"I would be surprised if Melissa Joan Hart's contract with Viacom allows her to engage in and advocate dangerous and immoral activities while she is playing the part of our character," Silberkleit hissed in a letter to Viacom Chairman and CEO Sumner Redstone.
"If Ms. Hart wants to change her image, she must wait until after her contract with Viacom expires and refrain from associating our Sabrina the Teenage Witch character with her personal endorsement of binge drinking, participation in pornography and discussions about sex," he added.
In fact, on the Archie Comics Web site, the company promises parents that all its characters are virgins and there's no drinking of alcohol.
ABC and a rep for Viacom Productions declined to comment on Hart's antics. But via a publicist, Hart said yesterday that "in the tradition of Archie Comics, we have always presented Sabrina as a positive role model for children. It has never been my intention to do anything that would compromise this character I love so much."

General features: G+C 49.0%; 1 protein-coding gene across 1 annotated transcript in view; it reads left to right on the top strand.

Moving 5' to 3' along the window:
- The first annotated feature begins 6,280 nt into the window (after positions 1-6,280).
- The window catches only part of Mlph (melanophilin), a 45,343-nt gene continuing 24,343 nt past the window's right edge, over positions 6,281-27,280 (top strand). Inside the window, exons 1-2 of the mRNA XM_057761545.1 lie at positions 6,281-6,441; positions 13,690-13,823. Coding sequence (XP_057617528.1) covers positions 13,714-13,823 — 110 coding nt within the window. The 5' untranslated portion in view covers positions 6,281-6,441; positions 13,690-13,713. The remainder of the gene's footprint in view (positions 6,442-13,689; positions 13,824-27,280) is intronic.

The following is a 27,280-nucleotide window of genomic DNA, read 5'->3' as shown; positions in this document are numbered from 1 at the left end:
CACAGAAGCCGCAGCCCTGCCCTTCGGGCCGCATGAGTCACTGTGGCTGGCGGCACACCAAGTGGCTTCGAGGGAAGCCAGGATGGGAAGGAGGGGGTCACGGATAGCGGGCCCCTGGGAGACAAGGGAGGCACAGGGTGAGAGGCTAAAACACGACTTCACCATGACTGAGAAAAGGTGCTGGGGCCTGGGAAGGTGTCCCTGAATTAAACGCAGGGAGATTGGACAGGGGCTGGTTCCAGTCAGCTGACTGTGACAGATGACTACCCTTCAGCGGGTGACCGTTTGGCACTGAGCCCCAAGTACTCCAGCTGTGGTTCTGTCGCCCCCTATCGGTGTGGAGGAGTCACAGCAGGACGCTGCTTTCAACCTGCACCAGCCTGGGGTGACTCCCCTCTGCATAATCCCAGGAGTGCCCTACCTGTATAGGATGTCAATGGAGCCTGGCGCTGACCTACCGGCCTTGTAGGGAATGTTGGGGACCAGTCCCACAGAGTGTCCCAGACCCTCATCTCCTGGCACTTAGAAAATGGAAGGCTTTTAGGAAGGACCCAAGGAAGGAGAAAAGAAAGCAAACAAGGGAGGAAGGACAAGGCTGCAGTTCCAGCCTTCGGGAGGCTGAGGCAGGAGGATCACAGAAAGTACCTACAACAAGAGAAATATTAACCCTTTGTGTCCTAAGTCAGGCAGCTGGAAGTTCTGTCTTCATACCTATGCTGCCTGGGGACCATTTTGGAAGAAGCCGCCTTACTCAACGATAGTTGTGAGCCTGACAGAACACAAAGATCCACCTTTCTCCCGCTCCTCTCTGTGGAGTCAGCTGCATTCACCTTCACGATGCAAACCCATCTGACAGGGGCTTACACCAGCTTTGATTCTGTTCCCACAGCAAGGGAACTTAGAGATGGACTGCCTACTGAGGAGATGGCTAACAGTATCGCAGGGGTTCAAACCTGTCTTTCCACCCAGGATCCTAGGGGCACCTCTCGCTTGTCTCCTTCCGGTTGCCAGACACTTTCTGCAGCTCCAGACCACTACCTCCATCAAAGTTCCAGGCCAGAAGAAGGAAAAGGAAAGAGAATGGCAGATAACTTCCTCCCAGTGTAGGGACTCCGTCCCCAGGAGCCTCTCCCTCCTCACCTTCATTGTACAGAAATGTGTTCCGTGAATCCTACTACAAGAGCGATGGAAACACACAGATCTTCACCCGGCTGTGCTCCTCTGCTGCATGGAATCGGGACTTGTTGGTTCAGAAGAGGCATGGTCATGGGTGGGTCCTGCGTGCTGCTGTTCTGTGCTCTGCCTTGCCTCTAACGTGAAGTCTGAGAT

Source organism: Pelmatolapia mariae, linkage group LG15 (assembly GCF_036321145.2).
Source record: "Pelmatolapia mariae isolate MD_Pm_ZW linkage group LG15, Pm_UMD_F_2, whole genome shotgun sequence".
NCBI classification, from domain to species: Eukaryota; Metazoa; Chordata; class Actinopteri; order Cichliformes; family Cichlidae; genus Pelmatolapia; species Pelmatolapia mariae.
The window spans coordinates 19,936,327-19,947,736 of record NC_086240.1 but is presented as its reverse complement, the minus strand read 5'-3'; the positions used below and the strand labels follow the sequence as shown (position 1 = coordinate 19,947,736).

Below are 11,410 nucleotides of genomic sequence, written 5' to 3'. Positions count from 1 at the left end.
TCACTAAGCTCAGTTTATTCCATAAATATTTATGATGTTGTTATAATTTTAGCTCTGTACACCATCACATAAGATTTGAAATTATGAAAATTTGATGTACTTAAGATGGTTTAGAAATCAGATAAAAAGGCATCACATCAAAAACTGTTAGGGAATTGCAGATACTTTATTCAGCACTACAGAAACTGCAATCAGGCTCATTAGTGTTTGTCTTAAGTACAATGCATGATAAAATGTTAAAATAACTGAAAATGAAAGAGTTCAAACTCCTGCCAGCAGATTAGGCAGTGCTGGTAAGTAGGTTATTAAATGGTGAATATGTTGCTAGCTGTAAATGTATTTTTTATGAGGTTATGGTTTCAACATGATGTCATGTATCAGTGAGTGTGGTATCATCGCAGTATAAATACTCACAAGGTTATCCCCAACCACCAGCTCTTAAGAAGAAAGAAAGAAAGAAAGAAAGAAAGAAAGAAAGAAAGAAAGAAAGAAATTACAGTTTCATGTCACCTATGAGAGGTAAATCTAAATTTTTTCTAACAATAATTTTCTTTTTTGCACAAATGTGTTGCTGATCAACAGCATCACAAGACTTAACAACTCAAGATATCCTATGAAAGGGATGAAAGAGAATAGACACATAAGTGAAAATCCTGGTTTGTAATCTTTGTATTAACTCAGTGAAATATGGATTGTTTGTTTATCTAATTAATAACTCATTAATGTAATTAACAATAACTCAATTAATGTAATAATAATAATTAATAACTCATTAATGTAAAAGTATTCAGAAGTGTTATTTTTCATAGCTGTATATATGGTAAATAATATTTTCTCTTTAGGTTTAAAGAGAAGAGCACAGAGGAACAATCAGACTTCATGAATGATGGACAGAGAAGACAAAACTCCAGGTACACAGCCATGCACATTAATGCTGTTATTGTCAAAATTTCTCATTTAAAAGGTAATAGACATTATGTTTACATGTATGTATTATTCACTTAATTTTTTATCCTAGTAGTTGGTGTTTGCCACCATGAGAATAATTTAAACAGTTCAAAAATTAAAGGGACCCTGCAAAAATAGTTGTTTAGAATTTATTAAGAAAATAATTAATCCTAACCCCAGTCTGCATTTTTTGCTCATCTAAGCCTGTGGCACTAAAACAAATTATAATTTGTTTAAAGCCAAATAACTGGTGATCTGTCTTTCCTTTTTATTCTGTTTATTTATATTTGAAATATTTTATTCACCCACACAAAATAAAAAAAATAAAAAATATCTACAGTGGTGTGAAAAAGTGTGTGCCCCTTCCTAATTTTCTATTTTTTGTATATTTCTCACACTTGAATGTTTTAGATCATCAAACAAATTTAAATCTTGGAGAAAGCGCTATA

Hart's publicist said she prefers to address "the concerns of Archie Comics Publications" privately rather than in the press. But Silberkleit said late yesterday that neither he nor his attorneys had heard from Hart or anyone representing her.
He wants her off the show unless she agrees to make a public apology for her appearance in Maxim, as well as in the publication Bikini, which features her in a similar state of barely dressedness and also includes references to her "Sabrina" role. He says her quasi-contrite comment issued via her publicist doesn't count.
And, for good measure, he's also insisting that she "voluntarily" agree to participate in an anti-drinking public service announcement campaign.
Ally Lite opened flat.
Fox's skinnier half-hour version of the one-hour series "Ally McBeal" debuted Tuesday night with a slim 7.3 million viewers, for a fourth-place finish in the 8 p.m. time slot.
This is a far cry from the 10.9 million who had tuned in last year for the debut of the animated "King of the Hill" in the same Fox slot.